This is a New York Times story that gives first glimpses of the internal demons haunting Major Nidal Malik Hasan, and the time line of events leading up to wanton murders at Fort Hood. All text is copied from New York Times website, all rights reserved with New York Times Company (AZW)
Fort Hood Gunman Gave Signals Before His Rampage
Copyright 2009 The New York Times Company
By James C. McKinley Jr. and James Dao
Nov. 9 (New York Times) — KILLEEN, Tex. — It was still dark on Thursday when Maj. Nidal Malik Hasan left his aging apartment complex to attend 6 a.m. prayers at the brick mosque near Fort Hood. Afterward, he said goodbye to his friends there and asked forgiveness from one man for any past offenses.
“I’m going traveling,” he told a fellow worshiper, giving him a hug. “I won’t be here tomorrow.”
Six hours later, Major Hasan walked into a processing center at Fort Hood where soldiers get medical attention before being sent overseas. At first, he sat quietly at an empty table, said two congressmen briefed on the investigation.
Then, witnesses say, he bowed his head for several seconds, as if praying, stood up and drew a high-powered pistol. “Allahu akbar,” he said — “God is great.” And he opened fire. Within minutes he had killed 13 people.
But relatives and acquaintances say tensions that led to the rampage had been building for a long time. Investigators say Major Hasan bought the gun used in the massacre last summer, days after arriving at Fort Hood.
In recent years, he had grown more and more vocal about his opposition to the wars in Iraq and Afghanistan and tortured over reconciling his military duties with his religion. He tried to get out of the Army, relatives said, and apparently believed it to be impossible, though experts say he was probably given inadequate advice.
At times, he complained, too, about harassment, once describing how someone had put a diaper in his car, saying, “That’s your headdress.” In another case cited by relatives, someone had drawn a camel on his car and written under it, “Camel jockey, get out!”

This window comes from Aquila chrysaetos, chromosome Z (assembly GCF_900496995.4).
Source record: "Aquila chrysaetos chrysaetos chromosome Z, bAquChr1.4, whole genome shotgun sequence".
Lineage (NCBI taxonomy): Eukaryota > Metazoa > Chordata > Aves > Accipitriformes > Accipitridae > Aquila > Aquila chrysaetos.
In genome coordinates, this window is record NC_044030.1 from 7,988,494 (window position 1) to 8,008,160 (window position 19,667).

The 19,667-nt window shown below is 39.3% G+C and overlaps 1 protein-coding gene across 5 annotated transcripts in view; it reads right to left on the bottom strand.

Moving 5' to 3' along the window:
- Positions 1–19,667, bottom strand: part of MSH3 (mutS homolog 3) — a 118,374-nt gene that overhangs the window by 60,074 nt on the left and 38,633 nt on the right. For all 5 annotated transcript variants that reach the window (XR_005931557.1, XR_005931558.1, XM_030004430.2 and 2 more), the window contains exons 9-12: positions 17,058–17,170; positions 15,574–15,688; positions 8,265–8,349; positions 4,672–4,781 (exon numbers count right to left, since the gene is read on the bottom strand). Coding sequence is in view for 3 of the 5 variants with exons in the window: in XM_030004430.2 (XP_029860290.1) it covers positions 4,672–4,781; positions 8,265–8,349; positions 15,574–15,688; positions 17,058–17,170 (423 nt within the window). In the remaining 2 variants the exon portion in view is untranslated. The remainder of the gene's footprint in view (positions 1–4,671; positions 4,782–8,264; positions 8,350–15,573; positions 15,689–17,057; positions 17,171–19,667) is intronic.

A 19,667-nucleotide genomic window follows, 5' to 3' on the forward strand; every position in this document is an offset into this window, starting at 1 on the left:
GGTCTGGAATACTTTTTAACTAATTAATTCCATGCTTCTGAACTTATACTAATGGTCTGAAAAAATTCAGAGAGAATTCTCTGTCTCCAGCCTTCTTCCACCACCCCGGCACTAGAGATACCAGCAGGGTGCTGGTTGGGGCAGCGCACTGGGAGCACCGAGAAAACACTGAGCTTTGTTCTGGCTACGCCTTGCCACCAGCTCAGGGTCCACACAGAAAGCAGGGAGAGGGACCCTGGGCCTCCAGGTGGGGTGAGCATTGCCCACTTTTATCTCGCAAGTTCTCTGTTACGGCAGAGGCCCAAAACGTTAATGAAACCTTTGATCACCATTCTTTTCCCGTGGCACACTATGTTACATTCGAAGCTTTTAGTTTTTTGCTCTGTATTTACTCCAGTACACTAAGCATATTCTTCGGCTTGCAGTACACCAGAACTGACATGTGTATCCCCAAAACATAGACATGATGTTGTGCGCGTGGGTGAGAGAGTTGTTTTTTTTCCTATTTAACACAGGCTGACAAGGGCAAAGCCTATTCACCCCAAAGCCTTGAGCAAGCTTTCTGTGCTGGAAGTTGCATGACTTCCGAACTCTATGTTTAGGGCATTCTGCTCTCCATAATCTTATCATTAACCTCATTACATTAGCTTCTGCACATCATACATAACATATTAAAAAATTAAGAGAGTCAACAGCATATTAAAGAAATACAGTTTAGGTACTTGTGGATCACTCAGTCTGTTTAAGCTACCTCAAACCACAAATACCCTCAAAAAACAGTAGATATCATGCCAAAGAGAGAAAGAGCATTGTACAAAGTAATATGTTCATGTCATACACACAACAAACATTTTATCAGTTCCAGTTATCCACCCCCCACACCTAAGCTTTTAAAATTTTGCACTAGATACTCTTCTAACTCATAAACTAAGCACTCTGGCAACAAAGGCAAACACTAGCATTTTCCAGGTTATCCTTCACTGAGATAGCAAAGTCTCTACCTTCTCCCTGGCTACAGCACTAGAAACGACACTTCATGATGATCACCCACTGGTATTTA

Major Hasan’s behavior in the months and weeks leading up to the shooting bespeaks a troubled man full of contradictions. He lived frugally in a run-down apartment, yet made a good salary and spent more than $1,100 on the pistol the authorities said he used in the shootings.
He was described as gentle and kindly by many neighbors, quick with a smile or a hello, yet he complained bitterly to people at his mosque about the oppression of Muslims in the Army.
He had few friends, and even the men he interacted with at the mosque saw him as a strange figure whom they never fully accepted into their circle.
“He was obviously upset,” said Duane Reasoner Jr., an 18-year-old who attended the mosque and ate frequently with Major Hasan at the Golden Corral restaurant. “He didn’t want to go to Afghanistan.”
Major Hasan was born in Arlington, Va., on Sept. 8, 1970. His parents, Palestinians who had emigrated from the West Bank in the 1960s, moved the family to Roanoke when he was a youth. The lower cost of living offered a chance to open businesses, relatives said: first a somewhat seedy bar in the old farmer’s market downtown; later a more upscale Middle Eastern restaurant and a convenience store.
Major Hasan was the oldest of three boys, all of whom helped in the family businesses before going off to college and professional schools. Major Hasan graduated with honors from Virginia Tech in biochemistry in 1995. His brother Anas became a lawyer and moved several years ago to Ramallah in the West Bank, where the family still owns property, relatives said. The third brother, Eyad, graduated from George Mason University and became a human resources officer for a medical research firm based in Virginia.
Against the wishes of his parents, relatives said, Major Hasan enlisted in the Army after graduating from college and entered an officer basic training program at Fort Sam Houston, Tex. He was commissioned in 1997 and went to medical school at the Uniformed Services University of Health Sciences in Bethesda, Md., a selective and tuition-free program.
After graduating in 2003, he did his internship and residency in psychiatry at Walter Reed Army Medical Center and then completed a two-year fellowship in preventive and disaster psychiatry, earning a master’s degree in public health.
An uncle who lives in Ramallah said Major Hasan chose psychiatry over surgery after fainting while observing childbirth during his medical training. The uncle, Rafiq Hamad, described Major Hasan as a gentle, quiet, deeply sensitive man who once owned a bird that he fed by placing it in his mouth and allowing it to eat masticated food.
When the bird died, Mr. Hamad said, Major Hasan “mourned for two or three months, dug a grave for it and visited it.”
Around 2004, Major Hasan started feeling disgruntled about the Army, relatives said. He described anti-Muslim harassment and sought legal advice, possibly from an Army lawyer, about getting a discharge.